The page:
Roundups Sexual Health

Global Roundup: UN Reports on Global Maternal Health; Zambian Constitution Faces Conflicting Reproductive Health Rig

Avital Norman Nathman

Weekly global roundup: United Nations report on global maternal health yields mixed results; South Asian teen girls still marrying at high rates; Zambia sees conflict over various articles on reproductive rights in new constitution draft; Indonesia continues to struggle with reproductive and sexual health as they face growing rates of HIV infection.

India & Nigeria: Top Maternal Death Rate Worldwide

Last week’s release of a United Nations report on global maternal health yielded mixed results. An estimated 287,000 women worldwide died due to complications related to pregnancy and childbirth in 2010, a decline of 47 percent from a decade ago. Despite the decline, the report noted that a woman dies of pregnancy-related complications every two minutes, and many of these deaths could be prevented with proven interventions. 

The greatest struggles with maternal mortality and morbidity remain in Sub-Saharan Africa and Southern Asia. In fact, while countries like China are showing a steady improvement in their rates (most likely attributed to lower birth rates overall due to the country’s one-child policy), India and Nigeria account for one-third of total maternal deaths world wide. The results of this study indicate that neither India or Nigeria will meet the Millennium Development Goal (MDG) target of reducing maternal deaths by 75 percent from 1990 to 2015. Via New York Times & Outlook India.

South Asia: Adolescents Still Seeing High Rates of Child Marriage

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A new report released by the Journal of American Medical Association reveals that while child marriage is becoming less prevalent in South Asia for those under the age of 14, young girls 15 years of age and older are still getting married at the same rate as 20 years ago. Child marriage has declined dramatically in some countries: by 35 percent in India, 57 percent in Nepal, 45 percent in Bangladesh, and 61 percent in Pakistan for girls fourteen and under.  However, those same countries saw steady or, in some cases, increased rates for girls over the age of fifteen.Despite the fact that eighteen is the legal age for marriage in Bangladesh, the study found that the rate of child marriage of 16 year olds rose 36 percent in the country since 1991. 

According to the study’s co-author, Anita Raj:

“There needs to be a greater focus on prevention of marriage among later adolescents. If we cannot impact [the] reduction of marriage in this age group, we’ll continue to see inadequate change on reduction of girl child marriage as a whole.”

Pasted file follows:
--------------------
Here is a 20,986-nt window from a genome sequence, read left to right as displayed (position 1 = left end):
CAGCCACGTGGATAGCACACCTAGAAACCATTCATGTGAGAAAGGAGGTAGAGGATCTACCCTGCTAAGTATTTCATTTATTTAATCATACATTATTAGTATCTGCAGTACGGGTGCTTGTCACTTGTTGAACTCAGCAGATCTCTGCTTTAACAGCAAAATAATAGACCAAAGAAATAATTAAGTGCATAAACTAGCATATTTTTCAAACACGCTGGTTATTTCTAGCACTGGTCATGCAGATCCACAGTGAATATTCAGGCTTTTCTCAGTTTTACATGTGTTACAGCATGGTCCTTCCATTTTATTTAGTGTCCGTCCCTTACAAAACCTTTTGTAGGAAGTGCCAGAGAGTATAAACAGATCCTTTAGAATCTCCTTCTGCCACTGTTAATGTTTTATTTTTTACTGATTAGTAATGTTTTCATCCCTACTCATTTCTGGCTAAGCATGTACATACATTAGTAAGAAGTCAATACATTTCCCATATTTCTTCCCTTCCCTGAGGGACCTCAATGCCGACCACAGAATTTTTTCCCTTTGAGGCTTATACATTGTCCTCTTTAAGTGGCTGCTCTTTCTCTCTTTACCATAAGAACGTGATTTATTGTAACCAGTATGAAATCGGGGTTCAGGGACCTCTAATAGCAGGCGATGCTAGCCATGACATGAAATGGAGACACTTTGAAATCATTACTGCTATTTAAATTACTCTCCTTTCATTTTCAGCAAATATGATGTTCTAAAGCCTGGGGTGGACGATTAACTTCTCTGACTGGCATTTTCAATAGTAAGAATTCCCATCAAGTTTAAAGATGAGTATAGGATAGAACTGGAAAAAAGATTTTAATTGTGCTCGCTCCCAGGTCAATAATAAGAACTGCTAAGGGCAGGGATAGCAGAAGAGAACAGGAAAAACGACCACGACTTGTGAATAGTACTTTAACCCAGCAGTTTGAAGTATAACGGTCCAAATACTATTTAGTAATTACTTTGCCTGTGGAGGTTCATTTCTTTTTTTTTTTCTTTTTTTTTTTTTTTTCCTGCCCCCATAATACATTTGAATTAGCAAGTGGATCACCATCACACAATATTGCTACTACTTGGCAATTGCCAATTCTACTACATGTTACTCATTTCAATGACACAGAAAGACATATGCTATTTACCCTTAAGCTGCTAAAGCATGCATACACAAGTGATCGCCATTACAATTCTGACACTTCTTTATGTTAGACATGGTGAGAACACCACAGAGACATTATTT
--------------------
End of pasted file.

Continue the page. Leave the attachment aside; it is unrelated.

Via International Business Times.

Zambia: Conflicting Reproductive Health Rights In New Draft Constitution

As Zambia works to draft up at new constitution, issues have arisen over conflicting language in separate articles that concern reproductive rights. Article 52 of the new draft constitution states that women have the right to reproductive health, including family planning, as well as access to related education and information. However, as Executive Director of the Planned Parenthood Association of Zambia (PPAZ), Edford Mutuma noted, article 52 seems to be in conflict with article 28, which states that a person has the right to life, and that life begins at conception. 

Mutuma’s concern is that the articles may cause confusion for medical professionals and could possibly lead to implementing restrictions on women’s reproductive health services – including various forms of contraception. Not only could these conflicting articles lead to restrictions, but if the right to life is considered to begin at conception, then some reproductive health services and procedures may become unconstitutional in Zambia. Via All Africa.

Indonesia:Continued Poor Access to Reproductive & Sexual Health Services

According to a visiting UN official, poor access to reproductive and sexual health services in Indonesia is one of the biggest obstacles affecting the country’s success in achieving its targets for the Millennium Development Goals (MDGs) by 2015. The biggest challenge is the decentralization of the country, making it difficult to ensure that contraception and access to sexual health services are available in rural and poor areas spread out among over 17,000 islands. 

Lack of access to these services has had an impact on Indonesia’€™s family planning program, causing it to remain stagnant, with the more severe impact seen in the increasing rates of various STIs. Health Ministry data from Indonesia showed that 186,257 people were infected with HIV in 2009. Without accelerated preventive measures, the country will see that rate increase to over 500,000 infected people by 2014. However, the implementation of new programs, including a pilot program designed specifically to revitalize Indonesia’stagnant family planning programs is providing some hope for the country. Via The Jakarta Post.

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